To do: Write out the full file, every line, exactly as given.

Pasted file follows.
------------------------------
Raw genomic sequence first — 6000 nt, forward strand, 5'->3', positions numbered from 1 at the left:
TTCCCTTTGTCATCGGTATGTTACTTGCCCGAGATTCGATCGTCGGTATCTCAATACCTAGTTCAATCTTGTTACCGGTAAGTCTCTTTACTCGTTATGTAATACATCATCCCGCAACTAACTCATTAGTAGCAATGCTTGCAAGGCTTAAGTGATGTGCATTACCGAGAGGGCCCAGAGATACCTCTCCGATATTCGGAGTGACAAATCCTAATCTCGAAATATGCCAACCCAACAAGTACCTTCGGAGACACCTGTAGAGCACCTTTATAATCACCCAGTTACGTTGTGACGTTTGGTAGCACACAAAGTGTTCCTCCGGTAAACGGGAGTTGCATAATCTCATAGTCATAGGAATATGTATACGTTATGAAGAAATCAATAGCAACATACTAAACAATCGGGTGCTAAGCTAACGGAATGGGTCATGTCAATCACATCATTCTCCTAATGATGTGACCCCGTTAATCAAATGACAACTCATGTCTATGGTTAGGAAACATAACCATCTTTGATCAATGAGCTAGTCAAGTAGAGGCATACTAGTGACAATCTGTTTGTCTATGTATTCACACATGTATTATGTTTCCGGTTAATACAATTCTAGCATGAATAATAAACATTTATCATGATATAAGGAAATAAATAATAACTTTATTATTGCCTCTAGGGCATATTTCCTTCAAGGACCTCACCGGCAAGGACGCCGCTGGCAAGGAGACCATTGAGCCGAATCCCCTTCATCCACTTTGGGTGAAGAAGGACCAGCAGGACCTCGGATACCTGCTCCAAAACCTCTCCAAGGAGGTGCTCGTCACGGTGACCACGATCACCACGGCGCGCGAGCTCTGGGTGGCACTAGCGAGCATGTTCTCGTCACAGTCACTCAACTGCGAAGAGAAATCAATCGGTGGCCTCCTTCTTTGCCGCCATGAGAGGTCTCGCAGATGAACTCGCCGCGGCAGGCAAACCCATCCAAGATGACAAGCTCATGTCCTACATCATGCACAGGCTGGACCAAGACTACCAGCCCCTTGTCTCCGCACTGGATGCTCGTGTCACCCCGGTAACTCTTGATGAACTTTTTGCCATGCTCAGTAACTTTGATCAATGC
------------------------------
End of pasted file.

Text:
Raw genomic sequence first — 6000 nt, forward strand, 5'->3', positions numbered from 1 at the left:
TTCCCTTTGTCATCGGTATGTTACTTGCCCGAGATTCGATCGTCGGTATCTCAATACCTAGTTCAATCTTGTTACCGGTAAGTCTCTTTACTCGTTATGTAATACATCATCCCGCAACTAACTCATTAGTAGCAATGCTTGCAAGGCTTAAGTGATGTGCATTACCGAGAGGGCCCAGAGATACCTCTCCGATATTCGGAGTGACAAATCCTAATCTCGAAATATGCCAACCCAACAAGTACCTTCGGAGACACCTGTAGAGCACCTTTATAATCACCCAGTTACGTTGTGACGTTTGGTAGCACACAAAGTGTTCCTCCGGTAAACGGGAGTTGCATAATCTCATAGTCATAGGAATATGTATACGTTATGAAGAAATCAATAGCAACATACTAAACAATCGGGTGCTAAGCTAACGGAATGGGTCATGTCAATCACATCATTCTCCTAATGATGTGACCCCGTTAATCAAATGACAACTCATGTCTATGGTTAGGAAACATAACCATCTTTGATCAATGAGCTAGTCAAGTAGAGGCATACTAGTGACAATCTGTTTGTCTATGTATTCACACATGTATTATGTTTCCGGTTAATACAATTCTAGCATGAATAATAAACATTTATCATGATATAAGGAAATAAATAATAACTTTATTATTGCCTCTAGGGCATATTTCCTTCAAGGACCTCACCGGCAAGGACGCCGCTGGCAAGGAGACCATTGAGCCGAATCCCCTTCATCCACTTTGGGTGAAGAAGGACCAGCAGGACCTCGGATACCTGCTCCAAAACCTCTCCAAGGAGGTGCTCGTCACGGTGACCACGATCACCACGGCGCGCGAGCTCTGGGTGGCACTAGCGAGCATGTTCTCGTCACAGTCACTCAACTGCGAAGAGAAATCAATCGGTGGCCTCCTTCTTTGCCGCCATGAGAGGTCTCGCAGATGAACTCGCCGCGGCAGGCAAACCCATCCAAGATGACAAGCTCATGTCCTACATCATGCACAGGCTGGACCAAGACTACCAGCCCCTTGTCTCCGCACTGGATGCTCGTGTCACCCCGGTAACTCTTGATGAACTTTTTGCCATGCTCAGTAACTTTGATCAATGC